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How A Right Is Acquired In A Trade/Service Mark
India is a common law country. Right to a trade mark/service mark is acquired by a person who adopts and uses commercially such mark in the course of trade prior to any point of time. The priority in adoption and use is the fundamental criteria to determine the ownership rights between the rival contenders. A person, who adopts the mark prior in point of time and uses it in the course of trade in relation to the vendible articles so as to indicate a connection in the course of trade, acquires a proprietary right therein to the exclusion of others. Such rights, popularly known as common law rights, are capable of equal protection parallel to that of a statutory right conferred by The Trade Marks Act, 1999 in respect of infringement.
Any person claiming to be the proprietor of a trade mark or service mark or collective mark or certification mark can obtain registration of such mark, if used or proposed to be used by making an application in writing to the Registrar of Trade Marks in the prescribed manner and on payment of prescribed fee. The proprietorship in a trade mark can be claimed by person even in respect of marks which are only proposed to be used on the date of filing of application for registration. In the case of a conflict between a person claiming proprietorship in the mark on the basis of filing an application with a claim of a proposed use and a person putting the same mark to an actual, physical and concurrent use, the proprietary rights vest with the person who uses the mark prior in point of time as against the person who merely adopted it and proposed to use it.
In order to qualify for registration, the mark should not offend the provisions of Section 9 of the Trade Marks Act, 1999.
If the trademark is devoid of any distinctive character or is not capable of distinguishing or is descriptive or has reference to the geographical origin will not qualify for registration under Section 9 of the Act. The mark on account of practice in the trade, which becomes customary in the actual language and/or recognized as such by the trade are also not entitled to registration. For example, Fridge was initially a trademark but the said word lost its distinctiveness on account of customary use thereof with reference to refrigerator.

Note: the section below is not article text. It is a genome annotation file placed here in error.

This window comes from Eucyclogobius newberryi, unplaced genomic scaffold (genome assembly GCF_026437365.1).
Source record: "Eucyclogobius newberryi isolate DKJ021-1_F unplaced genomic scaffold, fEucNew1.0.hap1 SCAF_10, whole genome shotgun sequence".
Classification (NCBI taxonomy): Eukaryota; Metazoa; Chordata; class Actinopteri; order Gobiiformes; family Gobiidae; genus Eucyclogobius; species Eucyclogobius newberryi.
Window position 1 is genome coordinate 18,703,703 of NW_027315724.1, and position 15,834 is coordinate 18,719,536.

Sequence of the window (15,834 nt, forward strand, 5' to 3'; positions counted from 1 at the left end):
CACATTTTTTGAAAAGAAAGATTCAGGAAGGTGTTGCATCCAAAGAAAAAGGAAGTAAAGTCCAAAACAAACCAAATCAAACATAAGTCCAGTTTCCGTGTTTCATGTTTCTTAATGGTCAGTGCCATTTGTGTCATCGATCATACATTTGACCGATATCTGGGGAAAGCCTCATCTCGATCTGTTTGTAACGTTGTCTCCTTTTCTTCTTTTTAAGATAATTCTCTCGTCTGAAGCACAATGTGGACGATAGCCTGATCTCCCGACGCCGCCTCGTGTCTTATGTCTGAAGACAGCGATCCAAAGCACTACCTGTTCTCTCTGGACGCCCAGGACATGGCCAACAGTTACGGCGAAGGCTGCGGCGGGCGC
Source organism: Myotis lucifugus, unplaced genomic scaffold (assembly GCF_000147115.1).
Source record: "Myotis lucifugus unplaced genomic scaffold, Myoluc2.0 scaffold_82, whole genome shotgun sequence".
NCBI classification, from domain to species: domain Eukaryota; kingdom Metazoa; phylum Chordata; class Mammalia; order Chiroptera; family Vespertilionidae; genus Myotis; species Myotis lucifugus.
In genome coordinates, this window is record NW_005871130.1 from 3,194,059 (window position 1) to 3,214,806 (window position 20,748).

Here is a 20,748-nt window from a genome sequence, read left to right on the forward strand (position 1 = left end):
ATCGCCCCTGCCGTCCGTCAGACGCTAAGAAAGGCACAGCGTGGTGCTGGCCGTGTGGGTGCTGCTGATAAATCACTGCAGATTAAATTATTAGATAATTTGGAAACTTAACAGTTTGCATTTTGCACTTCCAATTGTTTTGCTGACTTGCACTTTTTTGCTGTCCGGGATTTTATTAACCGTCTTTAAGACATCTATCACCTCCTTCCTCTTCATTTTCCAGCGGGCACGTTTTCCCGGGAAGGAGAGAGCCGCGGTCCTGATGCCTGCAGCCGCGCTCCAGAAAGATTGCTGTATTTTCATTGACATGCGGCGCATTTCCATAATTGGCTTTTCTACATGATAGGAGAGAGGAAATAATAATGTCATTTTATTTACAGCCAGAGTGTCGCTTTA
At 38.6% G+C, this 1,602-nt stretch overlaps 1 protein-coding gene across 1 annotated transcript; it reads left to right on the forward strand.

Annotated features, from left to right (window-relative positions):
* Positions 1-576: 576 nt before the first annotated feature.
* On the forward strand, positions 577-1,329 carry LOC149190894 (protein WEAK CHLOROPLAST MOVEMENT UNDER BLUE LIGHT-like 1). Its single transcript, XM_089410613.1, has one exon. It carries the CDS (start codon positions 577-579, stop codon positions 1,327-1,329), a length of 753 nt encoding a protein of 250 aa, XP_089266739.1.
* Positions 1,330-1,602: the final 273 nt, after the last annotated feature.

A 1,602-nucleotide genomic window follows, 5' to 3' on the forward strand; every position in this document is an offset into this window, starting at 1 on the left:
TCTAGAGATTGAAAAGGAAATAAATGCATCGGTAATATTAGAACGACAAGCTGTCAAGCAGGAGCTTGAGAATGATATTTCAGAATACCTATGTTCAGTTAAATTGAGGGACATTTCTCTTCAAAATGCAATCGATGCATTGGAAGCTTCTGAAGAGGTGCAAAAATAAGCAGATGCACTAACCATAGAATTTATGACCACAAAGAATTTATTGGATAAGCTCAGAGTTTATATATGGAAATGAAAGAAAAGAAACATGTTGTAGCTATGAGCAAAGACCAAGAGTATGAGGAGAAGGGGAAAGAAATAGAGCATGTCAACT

The marks as are likely to cause confusion and deception or likely to hurt the religious sensibilities of any section of the society or comprises of scandalous or obscene or prohibited matter under the Emblem and Names (Prevention of Improper Use Act 1950) do not qualify for registration.
The onus to satisfy the Registrar that the mark applied for registration is not of such a nature, the use whereof is likely to cause confusion and/or deception is entirely on the applicant. It is also for the applicant to satisfy the Registrar that the mark desired to be registered is not disentitled to registration on any of the prohibitions contained in Section 9.
If the mark desired to be registered is covered by any of the prohibitions under Section 9 of the Act, the same constitutes absolute ground for refusal to registration. In case the applicant for registration is able to satisfy the Registrar by way of evidence of use or otherwise that the mark desired to be registered is capable of distinguishing his goods from those of other manufacturers and is not likely to cause confusion or deception and is not hit by any of the other prohibitions, the Registrar, in his discretion, may waive the objection to the registrability of such mark.
In addition to the grounds for absolute refusal, a mark may still be denied registration if there exists a likelihood of confusion or deception to the public because of its identity or similarity to an earlier trademark (pending or registered) and for identity or similarity of goods or services covered by such earlier mark. The Registrar may refuse to register the mark if it is adopted by the applicant with the intention to take unfair advantage of the reputation of an earlier mark or a well-known mark.
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